Objection is also made to a statement appearing in the prosecuting attorney's closing argument that he felt very deeply about this type of case because he was the father of two children and that ‘there is nothing so innocent as an innocent little girl, and nothing so low in my mind as the man who would sink to contaminate them.’ Not only was no objection made to this remark, or request made to admonish the jury3 , but there would not appear to be anything inherently or legally wrong with it.
The next objection seems to be that in some respects Patricia's testimony given on the present trial is inconsistent with her testimony given on the prior trial and on the preliminary examination. Not only are those prior records not before us, but if there were any inconsistencies, that was for the jury to decide. People v. O'Moore, 83 Cal.App.2d 586, 189 P.2d 554.
Appellant also contends that he was unduly prevented from inquiring into possible motives of Patricia. He refers to a question directed to Patricia asking her if her mother had ever told her that she had had a similar experience. An objection was sustained, and appellant's counsel made no attempt to pursue the subject. Whatever purpose counsel may have had in asking the question, such purpose was not disclosed to the court. Without some explanation of its relevancy, the question was objectionable.
Appellant also complains that he was unduly restricted in his cross-examination of Patricia in that he was prevented from showing that her present testimony was inconsistent with her testimony on the prior trial. In this connection appellant refers to the fact that on the present trial Patricia testified that when she objected to being kissed, appellant said ‘Sh,’ and then said ‘not to tell anybody.’ Permission was granted to appellant on the oral argument to augment that record to show Patricia's testimony on the prior trial. The appellant has since supplied us with page 24 of the transcript of the prior trial. From the excerpt it appears that Patricia then testified that after appellant had said “Kiss me,' over and over again,' she said ‘No’ and he said ‘Sh,’ and ‘Be quiet.’ She did not then testify that he told her not to say anything about what had happened.
At the present trial appellant's counsel, after Patricia had repeated her testimony about what appellant had said to her, tried to read page 24 of the prior trial record to the witness for purpose of impeachment. The prosecuting attorney stated ‘I haven't any particular objection to your reading it. I don't think it serves any particular purpose. There is no contradiction.’ After some discussion, the court stated ‘I don't see any basis' and finally refused the requested permission. Counsel for appellant then stated: ‘* * * I offer to insert in the record the statements of the previous transcript, page 24, lines 16 to 18, as contradictory of what the girl has just said.’ The testimony referred to is to the effect that when Patricia saw her father's car out of the window she went home, and that appellant did not then say anything to her.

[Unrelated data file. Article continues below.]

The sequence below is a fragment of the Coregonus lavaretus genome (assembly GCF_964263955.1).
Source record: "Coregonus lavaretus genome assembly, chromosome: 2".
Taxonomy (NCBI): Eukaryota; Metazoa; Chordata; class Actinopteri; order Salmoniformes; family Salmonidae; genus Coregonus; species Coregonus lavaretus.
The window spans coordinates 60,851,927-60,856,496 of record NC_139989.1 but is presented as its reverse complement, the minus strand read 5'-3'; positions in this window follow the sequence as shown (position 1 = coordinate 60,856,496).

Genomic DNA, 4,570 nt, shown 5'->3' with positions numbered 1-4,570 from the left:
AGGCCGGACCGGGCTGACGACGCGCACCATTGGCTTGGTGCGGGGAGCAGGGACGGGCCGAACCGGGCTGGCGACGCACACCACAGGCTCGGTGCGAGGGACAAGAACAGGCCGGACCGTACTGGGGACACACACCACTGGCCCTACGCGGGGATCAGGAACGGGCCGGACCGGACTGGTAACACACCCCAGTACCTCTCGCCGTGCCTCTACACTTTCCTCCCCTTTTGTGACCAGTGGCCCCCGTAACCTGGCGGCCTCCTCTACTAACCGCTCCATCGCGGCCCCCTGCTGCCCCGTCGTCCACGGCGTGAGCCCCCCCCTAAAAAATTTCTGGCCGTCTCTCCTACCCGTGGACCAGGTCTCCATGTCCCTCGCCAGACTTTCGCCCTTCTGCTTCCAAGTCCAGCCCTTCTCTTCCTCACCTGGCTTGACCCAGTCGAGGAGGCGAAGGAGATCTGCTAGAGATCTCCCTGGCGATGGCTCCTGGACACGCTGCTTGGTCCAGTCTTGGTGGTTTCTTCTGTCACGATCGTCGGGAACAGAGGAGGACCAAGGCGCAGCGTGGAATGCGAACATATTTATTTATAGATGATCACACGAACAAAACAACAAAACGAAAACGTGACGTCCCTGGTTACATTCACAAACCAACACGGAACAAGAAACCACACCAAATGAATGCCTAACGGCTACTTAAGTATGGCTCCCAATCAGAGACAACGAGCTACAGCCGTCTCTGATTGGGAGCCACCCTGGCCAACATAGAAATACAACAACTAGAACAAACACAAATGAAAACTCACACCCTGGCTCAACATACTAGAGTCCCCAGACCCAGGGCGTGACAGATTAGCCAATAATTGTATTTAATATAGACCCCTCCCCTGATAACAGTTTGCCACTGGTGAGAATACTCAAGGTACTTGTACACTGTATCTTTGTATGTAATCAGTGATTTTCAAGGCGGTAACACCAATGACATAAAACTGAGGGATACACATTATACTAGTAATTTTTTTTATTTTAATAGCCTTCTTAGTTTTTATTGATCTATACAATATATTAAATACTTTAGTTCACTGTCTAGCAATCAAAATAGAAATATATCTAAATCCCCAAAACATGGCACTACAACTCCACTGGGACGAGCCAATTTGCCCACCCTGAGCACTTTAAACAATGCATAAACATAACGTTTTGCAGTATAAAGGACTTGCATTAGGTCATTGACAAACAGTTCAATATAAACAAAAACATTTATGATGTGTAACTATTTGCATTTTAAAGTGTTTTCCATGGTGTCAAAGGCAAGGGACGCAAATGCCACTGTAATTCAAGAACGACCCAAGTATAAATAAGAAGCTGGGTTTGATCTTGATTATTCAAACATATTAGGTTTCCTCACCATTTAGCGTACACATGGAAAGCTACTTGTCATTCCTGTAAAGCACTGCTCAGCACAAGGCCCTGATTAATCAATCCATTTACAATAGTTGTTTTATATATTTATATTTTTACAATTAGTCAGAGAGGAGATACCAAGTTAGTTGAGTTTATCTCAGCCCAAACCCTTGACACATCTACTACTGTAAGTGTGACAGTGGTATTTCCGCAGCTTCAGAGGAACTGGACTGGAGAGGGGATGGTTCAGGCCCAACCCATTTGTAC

The specific proffered testimony on page 24, lines 16 to 18, was not contradictory to her present testimony. Her testimony on the present trial that appellant told her not to tell anybody obviously related to an event before she saw her father's car out of the window. Nevertheless, we think that the proffered testimony should have been admitted. Although the counsel for appellant called direct attention to testimony on the prior trial that was not impeaching nor contradictory to that given on the present trial, it should have been apparent that what he was trying to show was that Patricia had testified on the present trial to a statement by appellant that she had not mentioned on the prior trial. That was a proper subject of cross-examination. Cross-examination is not a matter of privilege, but of right. People v. Hume, 56 Cal.App.2d 262, 132 P.2d 52; People v. Flores, 15 Cal.App.2d 385, 59 P.2d 517; People v. Ferdinand, 194 Cal. 555, 229 P. 341. The right, particularly in sex cases, is of fundamental importance and should not be unduly curtailed. People v. Baldwin, 117 Cal. 244, 49 P. 186. But the improper exclusion of this testimony could not have been prejudicial. The added words were merely cumulative of the words testified to on both trials. Under Article VI, section 4 1/212 of the Constitution, such an error does not require a reversal.
The other contentions made are so obviously without merit that they do not require discussion.
The appeal from the judgment is dismissed; the order denying the motion for a new trial is affirmed.
1. That section provides: ‘Any person who shall wilfully and lewdly commit any lewd or lascivious act * * * upon or with the body, or any part or member thereof, of a child under the age of fourteen years, with the intent of arousing, appealing to, or gratifying the lust or passions or sexual desires of such person or of such child, shall be guilty of a felony * * *.’
2. But see, People v. Brown, 22 Cal.2d 752, at page 755, 141 P.2d 1, at page 2, where, in a murder case in which rape may have been involved, it was held not improper ‘and certaintly not prejudicial’ for the district attorney to refer, in his opening statement, to a ‘sex motive.’
3. This alone would warrant an appellate court in refusing to consider the point—People v. Albright, 87 Cal.App.2d 222, 196 P.2d 800; People v. Brancato, 83 Cal.App.2d 734, 189 P.2d 504.
PETERS, Presiding Justice.
BRAY and FRED B. WOOD, JJ., concur. Hearing denied; SCHAUER, J., dissenting.